If you’re a DJ who is not chasing a great musical experience for his or her audience, I’m not sure what to tell you.
If you’re truly a passionate music fan, you already know which qualities to pursue. These qualities present themselves whenever you get the shivers, or get a huge smile painted on your face, when you experience your own musical moment.
The digital revolution has been constantly flipping the music industry on its head for years now, and what could be viewed as the most accessible way for new artists to share their craft is often formed into an excuse which explains their lack of success as a musician/DJ.
I’d like to present the case that the best way to be a great DJ is by being a fan of great music. By having the empathy and intuition necessary to present music in a way that showcases its greatness, you are creating context. You are forcing an interested listener to say, “wow, I never heard it this way before.”
The music industry used to be restricted to to the elite few, who needed to be discovered. Mp3, broadband, YouTube, SoundCloud, P2P, torrents and Bandcamp changed all that.
So now, we get to hear every little half-assed piece of music that anyone had the motivation to hit record on.
Back in the day, record label execs would check all of the required boxes of a song or album. “Professional production, check. Good presentation, check. History of success, check.” But nowadays, what you really want is to create something that will make your own community say, “Wow, this is good… check it out!” so that a greater music community takes notice.
Ironically, the complete availability and openness provided by the Internet has caused good old-fashioned word-of-mouth to become as relevant as it ever was, if not more so.
It’s not enough to make good music or play good sets. You have to make great music and play great sets, if your goal is fans. I mean fans of you, not fans of whatever trend you jumped on in a vain attempt to stay relevant.
You owe it to your audience to wow them, and not just try to serve their needs. Effort, craftsmanship, novelty, surprise… these things all matter, and play an important role which is often largely dismissed.
You might be tempted to say that all that crap doesn’t matter. “95% of DJs will fail when attempting those things.” 95% of DJs are already failing.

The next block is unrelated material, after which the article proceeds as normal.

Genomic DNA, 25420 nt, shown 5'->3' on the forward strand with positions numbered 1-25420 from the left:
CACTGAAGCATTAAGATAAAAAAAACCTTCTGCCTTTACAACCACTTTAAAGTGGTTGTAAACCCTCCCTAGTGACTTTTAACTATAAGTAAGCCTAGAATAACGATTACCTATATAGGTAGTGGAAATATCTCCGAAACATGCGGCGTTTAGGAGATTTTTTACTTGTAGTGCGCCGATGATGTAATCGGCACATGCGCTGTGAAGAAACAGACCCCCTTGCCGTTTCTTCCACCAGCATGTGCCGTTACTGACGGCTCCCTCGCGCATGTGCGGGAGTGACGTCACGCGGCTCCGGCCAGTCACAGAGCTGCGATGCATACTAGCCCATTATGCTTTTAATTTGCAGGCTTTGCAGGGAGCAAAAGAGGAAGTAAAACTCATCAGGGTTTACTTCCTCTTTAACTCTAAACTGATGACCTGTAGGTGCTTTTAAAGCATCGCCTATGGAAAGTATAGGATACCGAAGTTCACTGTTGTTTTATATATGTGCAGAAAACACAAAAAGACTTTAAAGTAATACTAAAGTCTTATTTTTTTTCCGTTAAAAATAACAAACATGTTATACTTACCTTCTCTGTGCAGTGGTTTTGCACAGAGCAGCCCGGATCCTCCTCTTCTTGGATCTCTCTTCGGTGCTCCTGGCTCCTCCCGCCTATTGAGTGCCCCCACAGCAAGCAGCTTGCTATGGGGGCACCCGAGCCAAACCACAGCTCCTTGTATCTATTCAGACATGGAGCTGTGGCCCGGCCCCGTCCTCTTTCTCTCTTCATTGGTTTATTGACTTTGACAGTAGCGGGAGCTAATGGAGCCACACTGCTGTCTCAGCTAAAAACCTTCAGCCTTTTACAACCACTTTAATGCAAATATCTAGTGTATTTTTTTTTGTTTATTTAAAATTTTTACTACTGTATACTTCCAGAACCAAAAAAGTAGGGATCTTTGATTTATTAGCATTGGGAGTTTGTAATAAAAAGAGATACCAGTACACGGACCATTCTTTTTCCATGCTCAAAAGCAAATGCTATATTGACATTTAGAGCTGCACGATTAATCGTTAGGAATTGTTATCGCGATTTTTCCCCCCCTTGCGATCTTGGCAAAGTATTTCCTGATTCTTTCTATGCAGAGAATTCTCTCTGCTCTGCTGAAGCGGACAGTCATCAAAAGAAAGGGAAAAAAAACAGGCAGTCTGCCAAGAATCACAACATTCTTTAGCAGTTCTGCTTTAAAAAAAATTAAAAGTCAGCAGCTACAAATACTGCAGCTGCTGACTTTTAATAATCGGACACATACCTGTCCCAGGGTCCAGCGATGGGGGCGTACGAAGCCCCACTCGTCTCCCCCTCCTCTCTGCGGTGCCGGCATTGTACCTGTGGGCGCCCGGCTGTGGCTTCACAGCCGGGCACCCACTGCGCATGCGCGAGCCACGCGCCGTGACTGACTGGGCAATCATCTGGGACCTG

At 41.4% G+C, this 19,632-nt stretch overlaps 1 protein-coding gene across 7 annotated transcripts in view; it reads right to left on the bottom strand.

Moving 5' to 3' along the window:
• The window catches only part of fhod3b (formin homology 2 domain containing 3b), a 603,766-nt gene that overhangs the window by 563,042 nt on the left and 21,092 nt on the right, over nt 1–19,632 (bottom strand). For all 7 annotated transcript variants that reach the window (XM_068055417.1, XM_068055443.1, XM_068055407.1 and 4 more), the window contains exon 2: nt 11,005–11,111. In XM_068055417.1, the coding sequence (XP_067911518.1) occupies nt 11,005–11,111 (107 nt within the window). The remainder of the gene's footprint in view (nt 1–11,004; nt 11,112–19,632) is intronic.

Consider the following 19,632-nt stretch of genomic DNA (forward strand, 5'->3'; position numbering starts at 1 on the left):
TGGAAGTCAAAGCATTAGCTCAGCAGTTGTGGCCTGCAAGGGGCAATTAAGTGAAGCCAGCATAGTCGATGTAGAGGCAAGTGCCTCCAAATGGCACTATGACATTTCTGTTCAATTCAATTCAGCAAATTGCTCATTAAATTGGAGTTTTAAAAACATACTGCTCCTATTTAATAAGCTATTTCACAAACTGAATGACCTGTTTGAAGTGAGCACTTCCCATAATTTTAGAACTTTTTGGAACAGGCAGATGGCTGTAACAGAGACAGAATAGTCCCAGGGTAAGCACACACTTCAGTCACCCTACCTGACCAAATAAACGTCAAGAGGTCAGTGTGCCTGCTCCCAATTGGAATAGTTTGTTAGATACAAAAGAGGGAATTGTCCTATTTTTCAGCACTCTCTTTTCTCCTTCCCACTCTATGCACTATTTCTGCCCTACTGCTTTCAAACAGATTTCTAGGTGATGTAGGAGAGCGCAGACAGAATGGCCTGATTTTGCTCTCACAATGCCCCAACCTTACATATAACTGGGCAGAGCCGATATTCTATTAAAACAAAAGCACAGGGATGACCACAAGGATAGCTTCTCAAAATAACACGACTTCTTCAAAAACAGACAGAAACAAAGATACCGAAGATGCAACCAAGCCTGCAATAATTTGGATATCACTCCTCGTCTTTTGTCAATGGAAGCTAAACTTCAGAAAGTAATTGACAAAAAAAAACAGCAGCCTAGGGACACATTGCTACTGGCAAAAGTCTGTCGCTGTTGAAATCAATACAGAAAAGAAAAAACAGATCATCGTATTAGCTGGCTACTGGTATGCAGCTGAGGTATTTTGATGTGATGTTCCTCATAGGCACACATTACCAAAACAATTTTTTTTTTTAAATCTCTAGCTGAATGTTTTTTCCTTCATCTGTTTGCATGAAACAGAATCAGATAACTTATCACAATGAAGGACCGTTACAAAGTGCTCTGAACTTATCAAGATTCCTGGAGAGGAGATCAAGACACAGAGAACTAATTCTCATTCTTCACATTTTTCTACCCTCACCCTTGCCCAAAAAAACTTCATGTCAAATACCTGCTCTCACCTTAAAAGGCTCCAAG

Even the samey, boring hits that seem to be cloned over and over in the EDM “industry” are enabled by the hit-creators. At some level, quality is important regardless of what end of the industry you’re on.
In the DJing context, it’s all about presentation, timing, and output. But many view it as a simple lottery. It’s like they think that there are a pool of thousands of DJs that play all the same music the exact same (right?) way, and a select handful are divinely-chosen to carry the DJ torch amongst the masses.
There is some truth in that, and it’s not necessarily any different than any other style of music or art form. But people making these statements are typically looking at things like magazine polls (aka useless datasets which show the apparent popularity of today’s hottest producers) and dismissing the DJs that have huge followings because they are actually good at DJing.
If you’re doing it this way, you really are playing the lottery. You’re opting to say, “I’m going to fall in line and do what Hardwell does, because he’s number one and that’s how you get there.”
Congratulations, you’re saying the same thing that literally thousands of clueless DJ hopefuls are saying. Put your name in the hat.
Or, you could care. You could craft something because it needed crafting. A DJ should learn how to express themselves and play recorded music in an intriguing and unique way, or they should use their iPod instead.
If you’re a DJ who always latches on to the latest sound, it shows that you are good at identifying trends. But it says nothing about how good you are at finding an interesting way to present that music to an audience. This is a skill that’s universal, and quite rare.
Quality is a feature that guarantees no level of success. Yet it is almost unwaveringly crucial to the long game. It’s about building relationships with those treasured few who are willing to give you a slice of their most valuable asset: time.
Being a functional DJ who latches on to a new musical trend may work for a while, but do you have the chops to do it with style? Do you have the chutzpa to carry on your sound when the trend inevitably wanes?
The best DJs are just outright, to-the-bone, all-out music fans who have found effective ways to show why a piece of music is so great.
Don’t you want to be amongst them?